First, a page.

The story: Nana Patekar plays the role of a small-town self-made millionaire, Govinda, owner of numerous trucks, and smitten by his wife (Rimi Sen). He saves Ajay, a young photographer, from committing suicide after his girlfriend marries someone else. Govinda takes Ajay under his wing, and helps him plot the murder of his former girlfriend’s husband. But the joke is really on Govinda, because Ajay has, meanwhile, fallen in love with the wife of the trucker millionaire.
Behind the camera: The makers are unknown names and labels: produced by Sunrise Pictures and directed by first-time director Rakesh Narang.
Look out for: We are stumped— the crew is new, so is the director. But going by the trailers, the film’s big draw is going to be Patekar. If his brand of histrionics appeal to your comic sensibility, it’s your kind of film.
Horn ‘OK’ Pleasss released on 5 December.
Khallballi—Fun Unlimited
Genre: Comedy
The story: Nikhil Dwivedi, last seen in the charming My Name is Anthony Gonsalves earlier this year, plays a rich hotelier who decides to bomb a rival hotel. The lives of the hotel’s guests—eloping lovers, underworld dons and many others—are obviously endangered. These circumstances test their friendships and loyalties, from which the director hopes to make a situational comedy. The cast includes actors Rajpal Yadav and Chunky Pandey.
Behind the camera: Produced by Azam Khan and directed by Ajay Chandok, who made some forgettable films such as Nehle pe Dehla and Team in 2007.
Look out for: Chandok was David Dhawan’s assistant director in Coolie No. 1 and Hero No. 1, and carries that tradition of slapstick forward, but with a modern twist. Go only if 90 minutes of slapstick made out of violence in Bollywood style, especially in these times, hold your attention.
Khallballi—Fun Unlimited released on 5 December
Dil Kabaddi
Genre: Comedy
The story: Two city couples (Irrfan Khan and Soha Ali Khan; Rahul Bose and Konkona Sen Sharma), bored in their respective marriages, confront the temptation to explore new lovers. Over a span of one-and-a-half years, they redefine friendship, love and commitment. The moral issues are laced with humour. Instant recall: Woody Allen’s Husbands and Wives.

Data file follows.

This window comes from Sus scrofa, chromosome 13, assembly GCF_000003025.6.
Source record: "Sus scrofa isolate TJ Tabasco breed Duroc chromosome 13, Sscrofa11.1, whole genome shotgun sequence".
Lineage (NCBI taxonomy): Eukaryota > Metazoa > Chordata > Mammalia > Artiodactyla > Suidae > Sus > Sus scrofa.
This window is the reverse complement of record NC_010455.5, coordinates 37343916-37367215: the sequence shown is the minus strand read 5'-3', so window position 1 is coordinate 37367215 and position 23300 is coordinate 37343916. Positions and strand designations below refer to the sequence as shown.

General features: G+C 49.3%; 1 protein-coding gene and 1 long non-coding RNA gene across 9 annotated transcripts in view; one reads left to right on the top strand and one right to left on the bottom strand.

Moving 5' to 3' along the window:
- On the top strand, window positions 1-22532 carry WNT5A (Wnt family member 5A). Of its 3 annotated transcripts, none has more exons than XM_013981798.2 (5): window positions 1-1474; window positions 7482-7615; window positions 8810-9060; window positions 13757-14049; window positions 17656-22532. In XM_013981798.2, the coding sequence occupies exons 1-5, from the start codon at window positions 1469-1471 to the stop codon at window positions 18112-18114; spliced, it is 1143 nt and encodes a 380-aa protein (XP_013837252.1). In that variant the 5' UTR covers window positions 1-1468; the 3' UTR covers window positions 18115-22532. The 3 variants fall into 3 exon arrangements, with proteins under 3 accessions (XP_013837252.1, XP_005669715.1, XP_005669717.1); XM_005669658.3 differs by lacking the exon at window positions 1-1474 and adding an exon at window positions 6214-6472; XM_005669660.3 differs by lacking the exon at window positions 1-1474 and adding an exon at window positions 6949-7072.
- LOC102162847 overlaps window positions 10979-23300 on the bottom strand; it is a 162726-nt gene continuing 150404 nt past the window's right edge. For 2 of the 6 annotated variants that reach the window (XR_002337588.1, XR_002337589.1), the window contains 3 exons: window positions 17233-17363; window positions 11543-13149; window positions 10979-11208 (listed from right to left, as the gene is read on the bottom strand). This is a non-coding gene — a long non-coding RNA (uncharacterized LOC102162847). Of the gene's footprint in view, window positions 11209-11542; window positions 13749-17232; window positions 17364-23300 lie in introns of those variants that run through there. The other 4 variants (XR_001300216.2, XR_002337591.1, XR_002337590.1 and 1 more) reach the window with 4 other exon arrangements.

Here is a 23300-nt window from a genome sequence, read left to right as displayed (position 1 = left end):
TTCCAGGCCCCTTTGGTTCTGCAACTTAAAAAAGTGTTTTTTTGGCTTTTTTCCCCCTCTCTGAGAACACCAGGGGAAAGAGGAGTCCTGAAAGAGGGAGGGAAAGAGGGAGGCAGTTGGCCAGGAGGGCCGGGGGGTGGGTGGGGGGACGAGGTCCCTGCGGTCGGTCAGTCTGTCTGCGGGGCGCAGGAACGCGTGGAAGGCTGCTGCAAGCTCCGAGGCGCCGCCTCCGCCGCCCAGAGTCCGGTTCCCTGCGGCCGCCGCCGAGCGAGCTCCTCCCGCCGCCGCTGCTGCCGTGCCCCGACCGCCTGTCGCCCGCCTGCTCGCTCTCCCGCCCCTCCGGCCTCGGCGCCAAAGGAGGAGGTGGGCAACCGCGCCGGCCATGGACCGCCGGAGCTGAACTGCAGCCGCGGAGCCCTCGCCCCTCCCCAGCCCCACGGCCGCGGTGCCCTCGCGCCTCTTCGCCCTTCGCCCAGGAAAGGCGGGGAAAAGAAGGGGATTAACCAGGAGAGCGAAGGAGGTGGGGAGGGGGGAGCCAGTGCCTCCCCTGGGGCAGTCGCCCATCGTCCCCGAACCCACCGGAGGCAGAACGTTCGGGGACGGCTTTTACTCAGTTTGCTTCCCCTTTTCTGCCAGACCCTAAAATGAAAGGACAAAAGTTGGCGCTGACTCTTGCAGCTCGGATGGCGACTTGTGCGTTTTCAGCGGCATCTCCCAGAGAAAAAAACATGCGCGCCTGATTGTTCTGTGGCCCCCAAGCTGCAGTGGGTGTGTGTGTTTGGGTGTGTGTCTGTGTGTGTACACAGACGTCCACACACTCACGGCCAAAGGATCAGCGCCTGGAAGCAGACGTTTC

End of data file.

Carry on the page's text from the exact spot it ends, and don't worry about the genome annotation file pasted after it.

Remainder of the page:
Behind the camera: Produced by Shailesh R Singh and Studio 18, and directed by first-time director Anil (Sharma) Senior.
Look out for: The stellar cast, especially Irrfan Khan, who, going by the trailers, is effortless as a torn, apologetic husband.
Dil Kabaddi released on 5 December.
Meerabai Not Out
Genre: Comedy
The story:Meera Achrekar (Mandira Bedi) is many things rolled into a single Marathi woman living in a Mumbai chawl, but what matters most is that she’s a mathematics teacher and a cricket fanatic whose temple is Wankhede stadium and god, Anil Kumble. Her brother is a failed cricketer who is cynical about cricket’s pervasiveness. Meera stumbles through many odds trying to keep her passion alive, which leads to the big question: Will she compromise romantic love for it?
Behind the camera: Pritish Nandy Communications, an ace player in the multiplex arena, and director Chandrakant Kulkarni, known for his Marathi films.
Look out for: Will Mandira Bedi tone down her real life role as a glamorous ambassador of the game to portray a gritty chawl girl? The Mumbai-specific humour is being talked about too, as is the cameo by Anil Kumble.
Meerabai Not Out released on 5 December.
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First Published: Thu, Dec 04 2008. 11 18 PM IST